How Does ADHD Affect Erectile Dysfunction and Premature Ejaculation?
Attention-deficit/hyperactivity disorder (ADHD) is a complex neurological condition. Formerly classified as a behavioral disorder, ADHD now falls under the cultural and medical umbrella of neurodivergency. Under the Americans with Disabilities Act (ADA), it is classified as a disability, though not a learning disability. Then, of course, there are people who don't consider it a real condition at all, instead insisting that anyone who claims to have ADHD is lazy, unmotivated or simply needs to try harder.
The truth is no matter how you classify it, ADHD is real for the people who have the disorder. It interferes with nearly every aspect of day-to-day life, whether it manifests as an inability to sit still, difficulty focusing, forgetfulness, poor planning skills, impulsiveness, emotional dysregulation, poor time management skills or any combination of these symptoms.
Untreated ADHD can make it difficult for people to succeed in school, careers, relationships and, in general, life. Even with treatment, severity fluctuates and managing symptoms can prove mentally taxing.
Given that ADHD is such a pervasive and varied condition, and symptoms creep up and manifest in different ways for different people, it's not the slightest surprise that it can disrupt your sex life.
The symptoms that impact your orgasms
"There's a huge population of men and women who have the diagnosis of ADHD; some since childhood, some adult-onset; some are on psychostimulants, some are not," said psychologist Sheryl Kingsberg, Ph.D., division chief of OB-GYN behavioral medicine at University Hospitals Cleveland Medical Center. "So the bigger question is, is there a higher prevalence of sexual problems or sexual dysfunction in those diagnosed with ADHD? And the answer is yes."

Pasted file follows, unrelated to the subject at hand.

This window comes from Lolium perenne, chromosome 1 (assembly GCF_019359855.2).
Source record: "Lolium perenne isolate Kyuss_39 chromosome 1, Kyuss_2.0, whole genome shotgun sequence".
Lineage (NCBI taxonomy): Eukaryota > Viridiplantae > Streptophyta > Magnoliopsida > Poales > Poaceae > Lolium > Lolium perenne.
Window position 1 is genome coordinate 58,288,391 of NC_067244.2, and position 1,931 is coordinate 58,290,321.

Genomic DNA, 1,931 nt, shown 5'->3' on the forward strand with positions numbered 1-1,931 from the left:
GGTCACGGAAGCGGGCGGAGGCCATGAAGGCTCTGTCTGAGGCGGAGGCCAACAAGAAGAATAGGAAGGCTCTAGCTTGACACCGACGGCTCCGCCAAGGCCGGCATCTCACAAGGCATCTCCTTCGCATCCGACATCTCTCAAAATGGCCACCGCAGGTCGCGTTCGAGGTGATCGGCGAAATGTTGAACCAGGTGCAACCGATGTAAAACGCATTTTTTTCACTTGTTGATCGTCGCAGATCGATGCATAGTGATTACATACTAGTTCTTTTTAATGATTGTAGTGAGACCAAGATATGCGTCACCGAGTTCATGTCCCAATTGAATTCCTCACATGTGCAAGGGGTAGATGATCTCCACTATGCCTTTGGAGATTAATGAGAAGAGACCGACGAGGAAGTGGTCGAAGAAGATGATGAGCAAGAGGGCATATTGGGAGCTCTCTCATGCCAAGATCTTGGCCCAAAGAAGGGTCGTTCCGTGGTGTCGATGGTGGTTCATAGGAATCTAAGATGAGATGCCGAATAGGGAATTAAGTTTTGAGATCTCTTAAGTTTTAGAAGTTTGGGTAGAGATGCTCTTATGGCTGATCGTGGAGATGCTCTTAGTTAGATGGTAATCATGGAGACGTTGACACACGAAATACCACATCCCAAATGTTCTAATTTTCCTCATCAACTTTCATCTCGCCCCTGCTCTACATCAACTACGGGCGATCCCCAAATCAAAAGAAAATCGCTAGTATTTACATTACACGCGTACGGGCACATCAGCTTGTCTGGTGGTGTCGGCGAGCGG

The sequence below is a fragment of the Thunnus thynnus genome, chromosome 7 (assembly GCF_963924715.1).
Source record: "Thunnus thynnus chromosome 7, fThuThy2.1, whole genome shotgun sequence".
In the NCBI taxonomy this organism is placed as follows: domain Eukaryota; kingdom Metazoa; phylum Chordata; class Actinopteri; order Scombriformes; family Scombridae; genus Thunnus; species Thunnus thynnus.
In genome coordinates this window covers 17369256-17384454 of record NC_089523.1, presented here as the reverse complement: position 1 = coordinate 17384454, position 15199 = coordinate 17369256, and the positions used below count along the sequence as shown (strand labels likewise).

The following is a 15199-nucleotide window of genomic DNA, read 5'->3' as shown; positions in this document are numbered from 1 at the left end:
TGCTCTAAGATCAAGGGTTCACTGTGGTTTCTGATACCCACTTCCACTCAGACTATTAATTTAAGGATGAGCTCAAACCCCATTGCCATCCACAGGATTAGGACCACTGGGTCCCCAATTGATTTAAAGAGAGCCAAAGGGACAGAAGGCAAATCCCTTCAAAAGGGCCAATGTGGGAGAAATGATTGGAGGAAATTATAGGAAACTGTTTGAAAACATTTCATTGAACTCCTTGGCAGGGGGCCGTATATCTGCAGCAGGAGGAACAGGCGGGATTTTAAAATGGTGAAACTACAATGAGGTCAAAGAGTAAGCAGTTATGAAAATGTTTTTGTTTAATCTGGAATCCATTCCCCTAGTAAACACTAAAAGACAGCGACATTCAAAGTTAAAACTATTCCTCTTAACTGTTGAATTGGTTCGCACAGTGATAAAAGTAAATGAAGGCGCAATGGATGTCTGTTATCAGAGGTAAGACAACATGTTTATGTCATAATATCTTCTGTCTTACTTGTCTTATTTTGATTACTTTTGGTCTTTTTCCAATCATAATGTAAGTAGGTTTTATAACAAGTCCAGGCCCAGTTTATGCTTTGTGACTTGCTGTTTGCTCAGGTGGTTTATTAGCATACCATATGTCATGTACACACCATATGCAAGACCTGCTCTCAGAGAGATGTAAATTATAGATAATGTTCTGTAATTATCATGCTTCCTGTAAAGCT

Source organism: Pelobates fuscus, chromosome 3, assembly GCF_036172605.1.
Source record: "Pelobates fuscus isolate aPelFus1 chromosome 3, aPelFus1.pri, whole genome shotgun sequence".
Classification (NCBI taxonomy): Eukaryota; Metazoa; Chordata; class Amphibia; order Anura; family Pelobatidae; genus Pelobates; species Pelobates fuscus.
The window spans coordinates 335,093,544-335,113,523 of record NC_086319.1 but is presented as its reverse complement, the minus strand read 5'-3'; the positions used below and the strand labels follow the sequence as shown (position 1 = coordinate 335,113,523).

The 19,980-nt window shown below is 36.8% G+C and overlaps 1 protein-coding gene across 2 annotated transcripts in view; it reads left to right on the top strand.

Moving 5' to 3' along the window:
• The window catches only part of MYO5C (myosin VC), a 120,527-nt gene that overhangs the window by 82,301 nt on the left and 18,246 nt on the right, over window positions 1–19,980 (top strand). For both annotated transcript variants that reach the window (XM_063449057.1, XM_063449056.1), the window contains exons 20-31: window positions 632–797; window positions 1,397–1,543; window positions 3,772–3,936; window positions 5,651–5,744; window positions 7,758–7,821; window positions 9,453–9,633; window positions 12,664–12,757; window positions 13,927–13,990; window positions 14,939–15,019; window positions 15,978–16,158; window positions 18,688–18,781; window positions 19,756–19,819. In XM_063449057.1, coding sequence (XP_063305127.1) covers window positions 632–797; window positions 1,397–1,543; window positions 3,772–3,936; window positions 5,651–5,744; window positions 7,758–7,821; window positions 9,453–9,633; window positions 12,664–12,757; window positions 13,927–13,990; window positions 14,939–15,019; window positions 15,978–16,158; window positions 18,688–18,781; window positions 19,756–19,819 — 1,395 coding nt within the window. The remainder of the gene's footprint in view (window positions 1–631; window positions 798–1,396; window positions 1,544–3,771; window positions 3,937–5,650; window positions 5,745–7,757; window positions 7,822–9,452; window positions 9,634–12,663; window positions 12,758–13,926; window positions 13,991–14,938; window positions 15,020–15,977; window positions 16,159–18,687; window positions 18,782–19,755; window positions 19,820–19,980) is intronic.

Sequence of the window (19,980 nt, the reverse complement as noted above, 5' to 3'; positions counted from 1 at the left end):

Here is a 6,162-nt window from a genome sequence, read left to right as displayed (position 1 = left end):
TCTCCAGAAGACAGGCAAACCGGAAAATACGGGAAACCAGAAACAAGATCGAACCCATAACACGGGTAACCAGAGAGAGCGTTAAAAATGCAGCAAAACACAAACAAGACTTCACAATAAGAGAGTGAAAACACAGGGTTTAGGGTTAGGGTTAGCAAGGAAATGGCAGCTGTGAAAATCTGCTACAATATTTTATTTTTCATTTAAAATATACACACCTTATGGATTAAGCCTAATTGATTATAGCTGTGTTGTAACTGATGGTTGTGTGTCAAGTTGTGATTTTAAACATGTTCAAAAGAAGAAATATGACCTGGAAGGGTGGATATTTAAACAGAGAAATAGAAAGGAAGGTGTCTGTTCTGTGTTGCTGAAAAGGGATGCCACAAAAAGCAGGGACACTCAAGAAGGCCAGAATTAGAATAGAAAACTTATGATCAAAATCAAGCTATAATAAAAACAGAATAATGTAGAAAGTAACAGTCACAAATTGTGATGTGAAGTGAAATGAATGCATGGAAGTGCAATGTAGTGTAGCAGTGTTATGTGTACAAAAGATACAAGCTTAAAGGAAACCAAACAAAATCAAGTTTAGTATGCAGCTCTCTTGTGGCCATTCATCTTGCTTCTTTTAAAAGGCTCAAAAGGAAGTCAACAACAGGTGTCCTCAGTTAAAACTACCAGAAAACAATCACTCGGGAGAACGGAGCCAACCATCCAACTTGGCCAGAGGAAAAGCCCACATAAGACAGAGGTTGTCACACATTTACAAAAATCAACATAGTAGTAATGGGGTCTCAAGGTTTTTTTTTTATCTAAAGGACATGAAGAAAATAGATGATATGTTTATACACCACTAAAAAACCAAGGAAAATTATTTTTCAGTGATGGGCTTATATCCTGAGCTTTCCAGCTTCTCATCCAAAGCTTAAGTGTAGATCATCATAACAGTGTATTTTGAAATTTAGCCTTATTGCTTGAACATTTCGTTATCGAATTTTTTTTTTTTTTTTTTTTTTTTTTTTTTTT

Kingsberg said men with ADHD see higher rates of both premature ejaculation (PE) and erectile dysfunction (ED), conditions that sit on opposite ends of the sexual dysfunction spectrum. Some women with ADHD tend to have difficulty with desire, arousal and reaching climax, while others, paradoxically, have incredibly high libidos.
ADHD doesn't affect every individual the same way. For example, Kingsberg acknowledged premature ejaculation and ED both could be potentially linked to inattentiveness in different ways. In one instance, a man might not be stimulated enough and lose focus, leading to ED. In another, he might be so wrapped up in the experience that he doesn't realize he's about to orgasm until it's too late.
"Of course, everyone has an individual experience," said Amy Marschall, Psy.D., a psychologist at Sioux Falls Psychological Services in South Dakota. "Research has shown that, on average, people with ADHD have higher sex drives than people who don't have ADHD, which may be linked to the ADHD tendency to be sensory-seeking."
People with attention-deficit/hyperactivity disorder are prone to being physically hypersensitive and can experience sensory overload from certain textures in food or clothing. For example, itchy sheets might become a distraction, pulling focus away from the task at hand. Considering people with ADHD are already more likely to lose focus, it's a dangerous combination. Kingsberg noted that for some people, physical irritation might be overwhelming and inhibit sexual desire, or they may not be able to attend to sensations of pleasure.
Marschall cited a 2020 study indicating people with ADHD report more sexual desire, more masturbation frequency, less sexual satisfaction and more sexual dysfunctions than the general population.